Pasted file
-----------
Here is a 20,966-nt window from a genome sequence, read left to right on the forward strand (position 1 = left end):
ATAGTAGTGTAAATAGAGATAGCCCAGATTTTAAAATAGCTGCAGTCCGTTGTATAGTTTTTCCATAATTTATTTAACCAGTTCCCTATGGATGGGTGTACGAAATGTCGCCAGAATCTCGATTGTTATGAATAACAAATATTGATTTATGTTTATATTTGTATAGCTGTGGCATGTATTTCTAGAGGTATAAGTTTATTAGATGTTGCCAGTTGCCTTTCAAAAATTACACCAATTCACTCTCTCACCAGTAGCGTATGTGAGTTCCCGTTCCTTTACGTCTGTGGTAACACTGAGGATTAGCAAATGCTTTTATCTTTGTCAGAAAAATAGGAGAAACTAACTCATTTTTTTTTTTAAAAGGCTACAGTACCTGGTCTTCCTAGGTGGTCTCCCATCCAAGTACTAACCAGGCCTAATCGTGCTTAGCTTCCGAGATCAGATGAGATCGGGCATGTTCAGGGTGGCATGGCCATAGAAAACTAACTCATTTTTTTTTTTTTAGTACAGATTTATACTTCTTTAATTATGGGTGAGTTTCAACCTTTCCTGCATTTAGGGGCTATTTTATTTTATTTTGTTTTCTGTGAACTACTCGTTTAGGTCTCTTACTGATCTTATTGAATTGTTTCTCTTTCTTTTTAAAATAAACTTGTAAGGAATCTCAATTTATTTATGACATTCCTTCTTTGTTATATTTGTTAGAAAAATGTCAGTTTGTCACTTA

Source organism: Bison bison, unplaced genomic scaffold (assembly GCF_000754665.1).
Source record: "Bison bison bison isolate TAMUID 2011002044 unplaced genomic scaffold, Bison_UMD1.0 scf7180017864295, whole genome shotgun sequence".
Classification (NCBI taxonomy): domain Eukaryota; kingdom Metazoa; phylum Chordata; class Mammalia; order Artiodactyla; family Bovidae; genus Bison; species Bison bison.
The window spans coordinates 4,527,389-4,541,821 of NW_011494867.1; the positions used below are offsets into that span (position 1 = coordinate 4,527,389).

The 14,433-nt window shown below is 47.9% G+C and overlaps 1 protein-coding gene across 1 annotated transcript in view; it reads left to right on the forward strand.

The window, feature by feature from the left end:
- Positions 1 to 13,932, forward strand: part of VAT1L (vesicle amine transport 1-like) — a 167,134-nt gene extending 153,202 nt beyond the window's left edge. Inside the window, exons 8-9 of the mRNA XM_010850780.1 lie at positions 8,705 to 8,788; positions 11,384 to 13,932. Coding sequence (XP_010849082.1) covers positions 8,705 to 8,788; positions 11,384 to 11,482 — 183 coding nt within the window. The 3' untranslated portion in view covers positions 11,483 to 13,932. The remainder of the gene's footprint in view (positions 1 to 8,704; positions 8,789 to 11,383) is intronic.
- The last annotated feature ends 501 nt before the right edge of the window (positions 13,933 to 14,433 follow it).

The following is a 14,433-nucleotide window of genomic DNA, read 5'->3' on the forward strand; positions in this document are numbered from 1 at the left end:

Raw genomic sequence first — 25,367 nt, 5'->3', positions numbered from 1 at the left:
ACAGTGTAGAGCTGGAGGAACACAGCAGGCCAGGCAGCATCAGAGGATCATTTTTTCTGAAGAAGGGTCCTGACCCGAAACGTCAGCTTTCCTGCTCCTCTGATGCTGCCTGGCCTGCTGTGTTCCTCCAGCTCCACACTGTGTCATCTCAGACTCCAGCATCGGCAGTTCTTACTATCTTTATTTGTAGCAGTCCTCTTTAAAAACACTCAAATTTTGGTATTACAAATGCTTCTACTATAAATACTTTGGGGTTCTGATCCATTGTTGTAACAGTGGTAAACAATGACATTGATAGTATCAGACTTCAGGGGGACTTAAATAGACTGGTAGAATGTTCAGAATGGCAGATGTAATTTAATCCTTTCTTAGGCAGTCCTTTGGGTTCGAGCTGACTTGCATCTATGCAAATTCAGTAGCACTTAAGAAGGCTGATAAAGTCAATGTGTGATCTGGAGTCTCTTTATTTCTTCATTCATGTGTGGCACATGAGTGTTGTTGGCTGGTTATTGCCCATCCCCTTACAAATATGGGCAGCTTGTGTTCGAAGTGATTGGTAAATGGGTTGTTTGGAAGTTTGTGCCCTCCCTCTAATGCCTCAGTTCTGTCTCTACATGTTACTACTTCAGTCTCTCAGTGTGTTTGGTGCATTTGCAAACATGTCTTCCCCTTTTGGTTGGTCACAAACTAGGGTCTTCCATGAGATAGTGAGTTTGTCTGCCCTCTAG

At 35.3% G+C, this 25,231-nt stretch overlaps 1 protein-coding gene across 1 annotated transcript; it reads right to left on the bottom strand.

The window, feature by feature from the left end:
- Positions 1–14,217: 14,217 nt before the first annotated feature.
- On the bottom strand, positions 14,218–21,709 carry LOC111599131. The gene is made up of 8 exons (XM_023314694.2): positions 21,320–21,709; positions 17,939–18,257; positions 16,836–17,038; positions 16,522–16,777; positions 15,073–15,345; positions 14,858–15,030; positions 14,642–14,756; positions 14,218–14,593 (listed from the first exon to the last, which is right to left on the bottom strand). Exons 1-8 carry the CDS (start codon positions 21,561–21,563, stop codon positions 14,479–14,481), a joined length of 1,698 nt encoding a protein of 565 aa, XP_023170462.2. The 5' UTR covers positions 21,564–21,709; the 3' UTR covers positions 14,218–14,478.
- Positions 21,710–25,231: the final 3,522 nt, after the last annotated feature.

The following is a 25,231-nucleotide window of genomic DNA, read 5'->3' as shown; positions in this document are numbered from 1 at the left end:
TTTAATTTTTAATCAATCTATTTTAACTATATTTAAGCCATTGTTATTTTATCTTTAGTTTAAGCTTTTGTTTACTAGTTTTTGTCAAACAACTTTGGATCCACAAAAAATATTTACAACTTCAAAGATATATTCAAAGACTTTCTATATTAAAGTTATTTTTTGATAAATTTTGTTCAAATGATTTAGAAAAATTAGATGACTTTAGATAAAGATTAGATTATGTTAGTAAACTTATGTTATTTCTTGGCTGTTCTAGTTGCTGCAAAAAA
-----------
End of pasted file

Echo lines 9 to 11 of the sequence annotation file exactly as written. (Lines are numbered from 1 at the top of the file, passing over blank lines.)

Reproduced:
- Positions 1 to 13,932, forward strand: part of VAT1L (vesicle amine transport 1-like) — a 167,134-nt gene extending 153,202 nt beyond the window's left edge. Inside the window, exons 8-9 of the mRNA XM_010850780.1 lie at positions 8,705 to 8,788; positions 11,384 to 13,932. Coding sequence (XP_010849082.1) covers positions 8,705 to 8,788; positions 11,384 to 11,482 — 183 coding nt within the window. The 3' untranslated portion in view covers positions 11,483 to 13,932. The remainder of the gene's footprint in view (positions 1 to 8,704; positions 8,789 to 11,383) is intronic.
- The last annotated feature ends 501 nt before the right edge of the window (positions 13,933 to 14,433 follow it).

The following is a 14,433-nucleotide window of genomic DNA, read 5'->3' on the forward strand; positions in this document are numbered from 1 at the left end: